IRAN: White House press secretary Jen Psaki on Wednesday called the ongoing talks with Iran on rejoining the 2015 nuclear deal a constructive early step and would not put a timeline on any decisions. The United States and Iran are holding indirect talks this week in Vienna over a return to the accord. (RTRS)
MIDDLE EAST: The United States committed Wednesday to move all remaining combat forces from Iraq, although the two sides did not set a timeline in what would be the second withdrawal since the 2003 invasion. The first "strategic dialogue" with Iraq under US President Joe Biden's administration comes as Iranian-linked Shiite paramilitary groups fire rockets nearly daily at bases with foreign troops in hopes of forcing a US exit. The two nations agreed in a videoconference led by Secretary of State Antony Blinken and Foreign Minister Fuad Hussein that Iraqi forces were ready to take on more responsibility. (AFP)
MIDDLE EAST: The Saudi-led coalition intercepted a Houthi explosives-laden drone fired from Yemen in the direction of the kingdom's southern city of Khamis Mushait, Saudi state TV reported early on Thursday. Houthi military spokesman Yahya Sarea said on Twitter that Houthis targeted King Khalid air base in Khamis Mushait with a drone. He said the "hit was precise". (RTRS)
COPPER: Codelco, the world's biggest copper producer, has some calming words for traders concerned that a Covid-19 resurgence in Chile will disrupt supply of the metal. "Definitely not," Chairman Juan Benavides said when asked if a tightening of restrictions this week would interrupt the company's operations or shipments. In an interview Tuesday, he said Codelco managed to increase first quarter output despite a surge of infections in Chile. "So far this year, we have a production increase." Through the pandemic, Chilean mines that account for more than a quarter of global supply have been able to maintain high levels of production by introducing shift changes, testing and tracing and delaying non-essential activities. That's been a blessing for Chinese smelters hungry for material amid supply disruptions elsewhere and recovering demand. (BBG)
FISCAL: Chinese local government officials will be held accountable should their governments incur additional implicit debts, Finance Minister Liu Kun wrote in the People's Daily. Local governments should take market-oriented approaches to dealing with defaults and gradually dispose of existing implicit debts, Liu said. Local governments will be gradually given control over revenues from consumption taxes, Liu said. (MNI)
INFRASTRUCTURE: China will continue to speed up Internet connections and cut access fees to lower costs for businesses to help develop the digital economy, the State Council said following its weekly executive meeting. The Council urged telecom providers to cut fees for Internet access by 10% for SMEs and give discounts to the elderly, the disabled and other special groups and also improve network services. (MNI)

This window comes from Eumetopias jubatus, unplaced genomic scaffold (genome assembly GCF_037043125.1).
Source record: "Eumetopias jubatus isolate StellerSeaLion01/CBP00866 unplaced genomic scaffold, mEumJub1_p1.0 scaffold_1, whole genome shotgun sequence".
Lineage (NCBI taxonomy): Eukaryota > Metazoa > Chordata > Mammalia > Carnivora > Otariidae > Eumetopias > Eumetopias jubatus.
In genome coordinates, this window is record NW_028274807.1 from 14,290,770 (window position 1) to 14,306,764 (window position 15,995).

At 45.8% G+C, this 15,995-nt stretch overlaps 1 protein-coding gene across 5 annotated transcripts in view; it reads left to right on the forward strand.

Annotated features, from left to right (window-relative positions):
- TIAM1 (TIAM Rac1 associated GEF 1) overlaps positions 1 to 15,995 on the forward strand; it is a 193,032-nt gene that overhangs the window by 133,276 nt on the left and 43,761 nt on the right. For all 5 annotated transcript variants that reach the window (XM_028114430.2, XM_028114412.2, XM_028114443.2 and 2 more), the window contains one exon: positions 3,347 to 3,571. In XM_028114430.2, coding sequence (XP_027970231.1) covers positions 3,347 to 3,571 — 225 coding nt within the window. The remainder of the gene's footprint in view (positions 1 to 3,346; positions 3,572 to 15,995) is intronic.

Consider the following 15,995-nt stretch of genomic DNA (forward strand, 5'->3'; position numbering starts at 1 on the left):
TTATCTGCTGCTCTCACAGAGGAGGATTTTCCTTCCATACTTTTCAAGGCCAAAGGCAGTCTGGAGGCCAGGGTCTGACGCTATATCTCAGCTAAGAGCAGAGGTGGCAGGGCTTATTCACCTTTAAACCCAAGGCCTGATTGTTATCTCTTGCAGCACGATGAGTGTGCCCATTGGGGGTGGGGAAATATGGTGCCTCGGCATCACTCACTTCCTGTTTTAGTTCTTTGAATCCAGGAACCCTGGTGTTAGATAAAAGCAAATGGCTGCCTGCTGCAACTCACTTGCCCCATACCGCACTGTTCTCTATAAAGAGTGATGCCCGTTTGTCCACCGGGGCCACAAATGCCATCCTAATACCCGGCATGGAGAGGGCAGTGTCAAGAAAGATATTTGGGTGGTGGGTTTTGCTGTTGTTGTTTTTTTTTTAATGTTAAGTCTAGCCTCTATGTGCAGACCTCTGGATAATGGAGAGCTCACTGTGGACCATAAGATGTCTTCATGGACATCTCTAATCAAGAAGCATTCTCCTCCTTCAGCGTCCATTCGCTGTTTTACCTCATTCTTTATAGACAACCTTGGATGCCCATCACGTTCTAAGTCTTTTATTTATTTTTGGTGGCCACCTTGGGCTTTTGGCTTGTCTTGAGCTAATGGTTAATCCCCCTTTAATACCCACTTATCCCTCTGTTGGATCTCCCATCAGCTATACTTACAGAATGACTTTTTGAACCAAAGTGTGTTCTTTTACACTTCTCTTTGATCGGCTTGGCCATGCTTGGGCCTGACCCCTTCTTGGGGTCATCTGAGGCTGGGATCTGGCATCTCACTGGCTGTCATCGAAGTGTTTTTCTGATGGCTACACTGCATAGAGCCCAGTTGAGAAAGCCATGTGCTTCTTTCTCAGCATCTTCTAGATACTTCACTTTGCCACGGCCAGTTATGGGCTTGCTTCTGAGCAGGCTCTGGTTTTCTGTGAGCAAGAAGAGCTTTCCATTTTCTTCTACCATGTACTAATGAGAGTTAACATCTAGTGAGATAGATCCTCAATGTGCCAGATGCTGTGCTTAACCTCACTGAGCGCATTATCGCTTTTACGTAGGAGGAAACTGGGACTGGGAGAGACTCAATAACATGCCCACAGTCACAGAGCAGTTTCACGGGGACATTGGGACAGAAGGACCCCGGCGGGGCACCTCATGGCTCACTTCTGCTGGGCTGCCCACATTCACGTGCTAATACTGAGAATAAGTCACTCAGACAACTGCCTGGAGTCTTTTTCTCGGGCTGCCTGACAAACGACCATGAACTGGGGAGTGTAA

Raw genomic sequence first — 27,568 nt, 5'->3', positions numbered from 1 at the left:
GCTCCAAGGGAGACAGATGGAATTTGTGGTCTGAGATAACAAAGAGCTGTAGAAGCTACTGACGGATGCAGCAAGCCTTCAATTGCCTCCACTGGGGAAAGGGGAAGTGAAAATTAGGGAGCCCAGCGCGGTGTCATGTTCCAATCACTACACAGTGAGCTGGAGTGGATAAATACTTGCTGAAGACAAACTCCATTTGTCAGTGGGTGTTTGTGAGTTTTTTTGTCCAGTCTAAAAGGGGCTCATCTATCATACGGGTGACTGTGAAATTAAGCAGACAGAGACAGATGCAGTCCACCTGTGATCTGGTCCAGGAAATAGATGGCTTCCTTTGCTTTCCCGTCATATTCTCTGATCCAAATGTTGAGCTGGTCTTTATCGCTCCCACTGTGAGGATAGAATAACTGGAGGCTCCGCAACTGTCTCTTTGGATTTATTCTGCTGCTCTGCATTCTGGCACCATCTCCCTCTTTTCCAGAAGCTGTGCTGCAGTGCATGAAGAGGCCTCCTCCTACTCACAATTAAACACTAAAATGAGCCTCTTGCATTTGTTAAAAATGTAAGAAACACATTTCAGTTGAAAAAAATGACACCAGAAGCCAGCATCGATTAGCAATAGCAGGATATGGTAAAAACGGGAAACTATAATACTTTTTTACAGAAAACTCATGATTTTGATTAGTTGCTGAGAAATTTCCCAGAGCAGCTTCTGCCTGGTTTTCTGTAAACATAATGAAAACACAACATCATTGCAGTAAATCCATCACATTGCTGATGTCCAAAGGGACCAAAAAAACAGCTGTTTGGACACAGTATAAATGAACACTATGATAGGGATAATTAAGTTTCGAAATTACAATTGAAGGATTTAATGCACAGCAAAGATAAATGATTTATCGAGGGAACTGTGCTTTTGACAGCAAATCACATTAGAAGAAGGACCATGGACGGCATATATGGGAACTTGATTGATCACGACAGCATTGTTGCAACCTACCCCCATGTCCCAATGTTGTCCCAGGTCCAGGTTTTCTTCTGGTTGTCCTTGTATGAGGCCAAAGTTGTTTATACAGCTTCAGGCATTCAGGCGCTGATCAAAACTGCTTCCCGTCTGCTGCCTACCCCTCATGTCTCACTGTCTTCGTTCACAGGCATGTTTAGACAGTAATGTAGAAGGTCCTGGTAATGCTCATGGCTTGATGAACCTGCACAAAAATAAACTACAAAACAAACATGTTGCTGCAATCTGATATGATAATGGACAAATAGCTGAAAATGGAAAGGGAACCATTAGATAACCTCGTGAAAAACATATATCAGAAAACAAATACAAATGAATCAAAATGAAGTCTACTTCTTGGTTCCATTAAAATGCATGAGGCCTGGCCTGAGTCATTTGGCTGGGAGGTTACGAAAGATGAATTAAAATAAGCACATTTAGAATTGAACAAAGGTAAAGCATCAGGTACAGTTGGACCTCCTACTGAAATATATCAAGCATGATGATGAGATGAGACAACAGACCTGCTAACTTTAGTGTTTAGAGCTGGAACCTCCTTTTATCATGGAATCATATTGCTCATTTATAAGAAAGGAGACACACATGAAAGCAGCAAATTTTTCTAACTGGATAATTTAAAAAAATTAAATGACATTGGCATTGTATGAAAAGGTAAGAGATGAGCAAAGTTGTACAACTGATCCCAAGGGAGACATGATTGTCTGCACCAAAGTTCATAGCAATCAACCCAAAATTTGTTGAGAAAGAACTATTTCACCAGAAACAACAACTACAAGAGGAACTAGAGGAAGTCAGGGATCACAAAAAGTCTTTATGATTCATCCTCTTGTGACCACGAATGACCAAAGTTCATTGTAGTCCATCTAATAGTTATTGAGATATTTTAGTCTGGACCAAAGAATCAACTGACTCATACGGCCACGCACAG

AUTOS: The nation's vehicle sales likely rose to 2.38m units in March, China Association of Automobile Manufacturers says in statement. March vehicle sales likely rose 64% from Feb., when seven-day Chinese New Year holiday fell. Passenger vehicle sales rose 73.4% from year ago. (BBG)
JAPAN FEB BOP CURRENT ACCOUNT BALANCE +Y2.9169TN; MEDIAN +Y2.0000TN; JAN +Y644.4BN
JAPAN FEB BOP CURRENT ACCOUNT BALANCE ADJ +Y1.7947TN; MEDIAN +Y1.0187TN; JAN +Y1.4974TN
JAPAN FEB TRADE BALANCE BOP BASIS +Y524.2BN; MEDIAN +Y471.8BN; JAN -Y130.1BN
JAPAN MAR TOKYO AVG OFFICE VACANCIES 5.42; FEB 5.24
JAPAN MAR BANKRUPTCIES -14.32% Y/Y; FEB -31.49%
NEW ZEALAND APR, P ANZ BUSINESS CONFIDENCE -8.4; MAR -4.1
NEW ZEALAND APR, P ANZ ACTIVITY OUTLOOK 16.4; MAR 16.6
The preliminary ANZ Business Outlook data for April saw business confidence fall 4 points to -8%, while the own activity outlook was unchanged at +16.4%. Details on the activity side were flat to weaker. Employment and investment intentions were unchanged, and export intentions rose slightly, but capacity utilisation, the best GDP indicator, fell 3 points. Expected credit availability also fell 6 points. The proportion of firms reporting higher employment than a year ago fell 2 points. Cost and inflation pressures remain intense. Expected costs rose 2 points to a net 75% expecting higher costs ahead. A net 53% of respondents intend to raise their prices, up 6 points to a fresh record high, in data that goes back to 1992. Inflation expectations remain well behaved–at 1.96%, they round to the 2% RBNZ CPI target midpoint. Despite intentions to pass costs on where possible, profit expectations fell 3 points, with a net 4% of firms expecting lower profitability ahead. The stresses and strains in the New Zealand economy are starting to show. Although reported own-activity expectations are off their highs, cost pressures are intense, and subdued profitability expectations suggest firms are not optimistic about their ability to recoup all of it. We don't report sector-level results in the preliminary report, but suffice to say that rising costs are an economy-wide issue. Shipping disruptions, rising global commodity prices, the higher minimum wage, and skill shortages are creating something of a perfect storm. It's inflationary, but not growth-friendly, so the RBNZ will look through it as long as it appears transitory. (ANZ)